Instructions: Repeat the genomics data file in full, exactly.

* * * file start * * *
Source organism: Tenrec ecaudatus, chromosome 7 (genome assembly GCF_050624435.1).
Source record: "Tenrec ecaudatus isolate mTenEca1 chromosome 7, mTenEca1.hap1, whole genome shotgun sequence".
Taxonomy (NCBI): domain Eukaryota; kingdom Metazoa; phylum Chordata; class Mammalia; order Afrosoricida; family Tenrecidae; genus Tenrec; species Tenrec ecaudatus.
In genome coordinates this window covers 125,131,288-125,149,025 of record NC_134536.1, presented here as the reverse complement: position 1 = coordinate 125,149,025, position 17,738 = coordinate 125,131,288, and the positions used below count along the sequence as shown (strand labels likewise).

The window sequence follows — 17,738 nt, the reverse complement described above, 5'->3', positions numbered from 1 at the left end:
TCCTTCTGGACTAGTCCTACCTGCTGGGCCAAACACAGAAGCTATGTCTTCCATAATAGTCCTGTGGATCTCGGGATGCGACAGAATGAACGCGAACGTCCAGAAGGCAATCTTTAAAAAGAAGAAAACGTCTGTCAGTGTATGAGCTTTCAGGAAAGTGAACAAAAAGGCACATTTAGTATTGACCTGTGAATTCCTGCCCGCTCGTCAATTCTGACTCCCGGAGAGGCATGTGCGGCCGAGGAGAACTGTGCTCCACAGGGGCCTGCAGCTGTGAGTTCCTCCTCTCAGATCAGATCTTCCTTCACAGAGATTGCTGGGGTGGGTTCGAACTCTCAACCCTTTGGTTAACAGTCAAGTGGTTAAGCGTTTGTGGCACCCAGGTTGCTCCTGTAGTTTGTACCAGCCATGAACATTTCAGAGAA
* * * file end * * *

Source organism: Tenrec ecaudatus, chromosome 7 (genome assembly GCF_050624435.1).
Source record: "Tenrec ecaudatus isolate mTenEca1 chromosome 7, mTenEca1.hap1, whole genome shotgun sequence".
Taxonomy (NCBI): domain Eukaryota; kingdom Metazoa; phylum Chordata; class Mammalia; order Afrosoricida; family Tenrecidae; genus Tenrec; species Tenrec ecaudatus.
In genome coordinates this window covers 125,131,288-125,149,025 of record NC_134536.1, presented here as the reverse complement: position 1 = coordinate 125,149,025, position 17,738 = coordinate 125,131,288, and the positions used below count along the sequence as shown (strand labels likewise).

The window sequence follows — 17,738 nt, the reverse complement described above, 5'->3', positions numbered from 1 at the left end:
TCCTTCTGGACTAGTCCTACCTGCTGGGCCAAACACAGAAGCTATGTCTTCCATAATAGTCCTGTGGATCTCGGGATGCGACAGAATGAACGCGAACGTCCAGAAGGCAATCTTTAAAAAGAAGAAAACGTCTGTCAGTGTATGAGCTTTCAGGAAAGTGAACAAAAAGGCACATTTAGTATTGACCTGTGAATTCCTGCCCGCTCGTCAATTCTGACTCCCGGAGAGGCATGTGCGGCCGAGGAGAACTGTGCTCCACAGGGGCCTGCAGCTGTGAGTTCCTCCTCTCAGATCAGATCTTCCTTCACAGAGATTGCTGGGGTGGGTTCGAACTCTCAACCCTTTGGTTAACAGTCAAGTGGTTAAGCGTTTGTGGCACCCAGGTTGCTCCTGTAGTTTGTACCAGCCATGAACATTTCAGAGAA